India’s flashier tycoons are best avoided. The country is full of colourful businessmen. But shareholders looking for ways to profit from the world’s fastest-growing large economy are better off backing quiet introverts. That is the main takeaway from Saurabh Mukherjea’s “The Unusual Billionaires”, a collection of case studies of the tiny fraction of listed Indian companies that have consistently generated superior returns over the past decade.
The author is chief executive of institutional equities at Ambit Capital, a home-grown brokerage known for its sharp and witty research. The book is wordy, technical in large parts, and can be tough going. Nevertheless, it provides a valuable insight into the characteristics that companies need to succeed in the noisy and evolving emerging market.
Unsurprisingly for a cricket-mad nation, analogies to the national sport abound. In his hunt for the corporate equivalent of Rahul Dravid, the renowned Indian batsman, Mukherjea screens companies based on old-fashioned fundamentals.
He filters roughly 1,500 sizeable listed companies, picking out those that have delivered both annual revenue growth of at least 10 percent and a return on capital employed of no less than 15 percent for each of the last ten years. Different measures are used for financial companies.
The hurdle does not seem particularly high given that India’s nominal GDP has expanded by almost 15 percent a year over the same period. Nevertheless, just eight companies make the cut: private banks Axis and HDFC Bank; Asian Paints and Berger Paints; fast-moving consumer goods firm Marico; Page Industries, which makes Jockey branded underwear; and Astral Poly Technik, a less sexy manufacturer of pipes and fittings.
This select group includes companies controlled by multiple families but run by professional management teams – a rarity in India. It also counts firms with a truly independent board of directors. That’s a refreshing affirmation of the importance of strong corporate governance in a country where companies often appoint friends or relatives to meet a legal requirement that independent outsiders make up as much as half of the board.
India’s best companies also stand out for being innovators and thinking ahead. Asian Paints, for example, was the first company in the country to buy a mainframe computer. Marico pioneered the open-plan office and was the first Indian firm to start declaring quarterly dividends.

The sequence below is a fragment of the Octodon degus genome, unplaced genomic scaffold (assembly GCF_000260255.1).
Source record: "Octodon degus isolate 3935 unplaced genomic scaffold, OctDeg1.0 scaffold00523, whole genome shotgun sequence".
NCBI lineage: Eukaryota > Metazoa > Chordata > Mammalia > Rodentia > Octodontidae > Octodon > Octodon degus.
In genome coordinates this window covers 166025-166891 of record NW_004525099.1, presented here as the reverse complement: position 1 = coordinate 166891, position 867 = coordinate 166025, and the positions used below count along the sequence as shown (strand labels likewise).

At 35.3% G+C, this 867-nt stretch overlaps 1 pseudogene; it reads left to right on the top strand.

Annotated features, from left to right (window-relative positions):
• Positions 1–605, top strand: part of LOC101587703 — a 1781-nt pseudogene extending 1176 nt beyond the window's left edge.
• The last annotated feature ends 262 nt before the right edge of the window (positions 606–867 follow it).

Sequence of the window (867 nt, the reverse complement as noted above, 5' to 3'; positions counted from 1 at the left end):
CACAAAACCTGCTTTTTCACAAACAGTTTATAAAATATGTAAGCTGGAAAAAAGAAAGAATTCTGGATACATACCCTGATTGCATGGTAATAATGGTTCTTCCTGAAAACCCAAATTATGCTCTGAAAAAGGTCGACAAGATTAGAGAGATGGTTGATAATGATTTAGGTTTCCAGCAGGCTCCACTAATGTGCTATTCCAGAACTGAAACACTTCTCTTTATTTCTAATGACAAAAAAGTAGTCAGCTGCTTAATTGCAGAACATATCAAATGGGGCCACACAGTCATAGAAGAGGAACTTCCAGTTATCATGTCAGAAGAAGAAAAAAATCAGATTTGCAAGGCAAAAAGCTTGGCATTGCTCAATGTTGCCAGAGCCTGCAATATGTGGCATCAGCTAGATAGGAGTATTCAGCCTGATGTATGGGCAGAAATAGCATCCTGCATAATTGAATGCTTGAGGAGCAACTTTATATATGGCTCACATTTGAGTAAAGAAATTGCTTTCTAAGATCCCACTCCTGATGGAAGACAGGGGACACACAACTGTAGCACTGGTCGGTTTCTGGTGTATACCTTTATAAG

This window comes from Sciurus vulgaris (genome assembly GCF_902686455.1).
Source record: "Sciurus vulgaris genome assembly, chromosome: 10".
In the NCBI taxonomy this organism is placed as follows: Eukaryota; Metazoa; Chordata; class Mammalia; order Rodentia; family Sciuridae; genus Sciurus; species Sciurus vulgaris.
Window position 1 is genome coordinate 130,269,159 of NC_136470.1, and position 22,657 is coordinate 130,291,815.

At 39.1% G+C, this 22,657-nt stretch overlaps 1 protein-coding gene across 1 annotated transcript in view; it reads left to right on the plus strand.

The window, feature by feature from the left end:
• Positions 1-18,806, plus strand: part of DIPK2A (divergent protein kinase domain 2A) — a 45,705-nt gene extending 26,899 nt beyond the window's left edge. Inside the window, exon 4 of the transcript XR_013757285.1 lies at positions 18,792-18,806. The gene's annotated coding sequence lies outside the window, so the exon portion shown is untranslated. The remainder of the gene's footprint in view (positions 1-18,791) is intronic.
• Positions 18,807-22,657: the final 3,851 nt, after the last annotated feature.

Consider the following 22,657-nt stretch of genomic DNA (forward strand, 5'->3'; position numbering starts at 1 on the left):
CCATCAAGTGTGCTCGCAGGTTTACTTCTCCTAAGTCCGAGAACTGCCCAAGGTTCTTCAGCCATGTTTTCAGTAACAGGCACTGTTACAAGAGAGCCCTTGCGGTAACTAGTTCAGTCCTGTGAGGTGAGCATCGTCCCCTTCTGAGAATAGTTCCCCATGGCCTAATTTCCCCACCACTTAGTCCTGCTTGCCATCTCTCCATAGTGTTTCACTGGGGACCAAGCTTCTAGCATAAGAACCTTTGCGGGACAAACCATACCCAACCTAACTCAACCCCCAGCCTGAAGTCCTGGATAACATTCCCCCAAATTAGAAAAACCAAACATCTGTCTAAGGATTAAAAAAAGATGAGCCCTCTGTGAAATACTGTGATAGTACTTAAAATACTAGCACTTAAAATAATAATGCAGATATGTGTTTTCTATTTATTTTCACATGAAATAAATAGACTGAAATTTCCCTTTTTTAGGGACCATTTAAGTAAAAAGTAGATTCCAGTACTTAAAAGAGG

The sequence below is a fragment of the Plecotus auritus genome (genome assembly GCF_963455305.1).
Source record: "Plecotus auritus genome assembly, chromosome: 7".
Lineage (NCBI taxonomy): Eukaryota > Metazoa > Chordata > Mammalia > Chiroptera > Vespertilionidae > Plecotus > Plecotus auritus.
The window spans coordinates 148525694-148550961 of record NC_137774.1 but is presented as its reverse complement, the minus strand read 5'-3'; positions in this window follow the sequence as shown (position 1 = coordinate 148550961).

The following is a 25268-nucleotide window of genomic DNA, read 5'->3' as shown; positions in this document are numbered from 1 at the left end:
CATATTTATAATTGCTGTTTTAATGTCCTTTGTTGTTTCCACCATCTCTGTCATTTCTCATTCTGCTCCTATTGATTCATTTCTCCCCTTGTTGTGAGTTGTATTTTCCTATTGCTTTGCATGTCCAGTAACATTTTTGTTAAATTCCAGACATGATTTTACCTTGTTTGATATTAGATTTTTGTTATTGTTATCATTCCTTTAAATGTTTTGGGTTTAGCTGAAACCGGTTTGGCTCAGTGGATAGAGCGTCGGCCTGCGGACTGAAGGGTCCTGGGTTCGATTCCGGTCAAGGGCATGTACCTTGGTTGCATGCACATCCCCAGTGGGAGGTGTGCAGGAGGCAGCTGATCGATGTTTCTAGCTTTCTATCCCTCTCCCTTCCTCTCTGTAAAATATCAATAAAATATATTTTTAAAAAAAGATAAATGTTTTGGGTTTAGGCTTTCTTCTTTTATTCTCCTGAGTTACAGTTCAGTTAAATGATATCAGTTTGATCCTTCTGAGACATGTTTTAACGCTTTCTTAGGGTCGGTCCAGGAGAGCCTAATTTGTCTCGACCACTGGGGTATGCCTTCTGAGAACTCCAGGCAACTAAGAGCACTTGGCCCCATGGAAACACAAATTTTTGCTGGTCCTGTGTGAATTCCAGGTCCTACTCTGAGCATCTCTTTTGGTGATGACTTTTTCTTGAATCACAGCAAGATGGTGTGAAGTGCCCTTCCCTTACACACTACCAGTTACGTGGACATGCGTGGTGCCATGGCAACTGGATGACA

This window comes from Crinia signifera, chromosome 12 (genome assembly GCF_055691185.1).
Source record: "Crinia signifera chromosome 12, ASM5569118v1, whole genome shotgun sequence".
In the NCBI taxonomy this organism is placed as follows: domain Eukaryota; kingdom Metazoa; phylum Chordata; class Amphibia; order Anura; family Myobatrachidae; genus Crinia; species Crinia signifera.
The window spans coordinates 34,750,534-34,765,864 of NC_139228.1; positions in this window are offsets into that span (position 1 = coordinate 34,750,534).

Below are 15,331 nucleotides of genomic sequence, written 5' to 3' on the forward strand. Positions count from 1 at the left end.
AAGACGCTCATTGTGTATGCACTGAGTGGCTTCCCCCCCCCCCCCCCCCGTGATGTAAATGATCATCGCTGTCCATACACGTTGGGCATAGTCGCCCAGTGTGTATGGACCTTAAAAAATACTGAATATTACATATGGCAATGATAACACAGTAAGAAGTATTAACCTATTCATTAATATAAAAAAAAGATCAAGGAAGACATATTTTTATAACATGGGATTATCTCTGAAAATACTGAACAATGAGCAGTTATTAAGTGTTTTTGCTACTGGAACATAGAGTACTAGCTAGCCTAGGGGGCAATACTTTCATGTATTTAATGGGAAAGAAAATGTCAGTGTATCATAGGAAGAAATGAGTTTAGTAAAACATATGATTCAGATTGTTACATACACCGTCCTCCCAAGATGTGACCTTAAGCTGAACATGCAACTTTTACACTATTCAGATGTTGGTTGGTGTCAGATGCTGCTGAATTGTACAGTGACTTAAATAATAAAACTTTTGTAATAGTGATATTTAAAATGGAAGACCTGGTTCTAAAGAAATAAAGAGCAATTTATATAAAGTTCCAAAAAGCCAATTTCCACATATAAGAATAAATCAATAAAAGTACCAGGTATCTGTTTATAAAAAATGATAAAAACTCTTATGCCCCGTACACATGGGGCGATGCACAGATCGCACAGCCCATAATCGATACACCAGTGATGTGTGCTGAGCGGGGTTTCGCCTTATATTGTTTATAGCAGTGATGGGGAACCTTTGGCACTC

The $50 billion HDFC beat its local rivals to launch mobile banking. Meanwhile, the story of how a talented management team from the public sector turned Axis into a market leading private sector bank amid resistance from vested parties is comforting considering the bad-loan problem now facing state-controlled lenders. The deep dive into the history of each company is valuable for anyone with a serious eye on the India’s corporate landscape.
What is really striking, though, is how few of India’s better-known corporate names made the cut. Mukherjea’s list excludes Indian outsourcing companies like Infosys and Wipro, which are often cited as examples of how big business can thrive when the government doesn’t interfere. Companies backed by the prominent Ambani, Birla, and Tata families are also notable by their absence.
Perhaps the book’s most important message is that crony capitalism no longer pays. Mukherjea’s thoughtful analysis demonstrates that clean companies can not only survive in India but also rank amongst the very best. He happily admits that these unusual billionaires are not flamboyant individuals but those “bordering on the boring” who engage in sensible capital allocation and resist the temptation to take on too much at once.
Business based on political connections is slowly going out of fashion under the government of Prime Minister Narendra Modi. Indeed, Ambit has separately tracked 75 companies believed to have benefited from government ties in rent-seeking industries. An index based on their shares halved between mid-2010 and mid-2015, even as India’s stock market gained 50 percent. “The Unusual Billionaires” is a timely reminder that such murky dealings never really benefited anyone apart from a few well-connected insiders.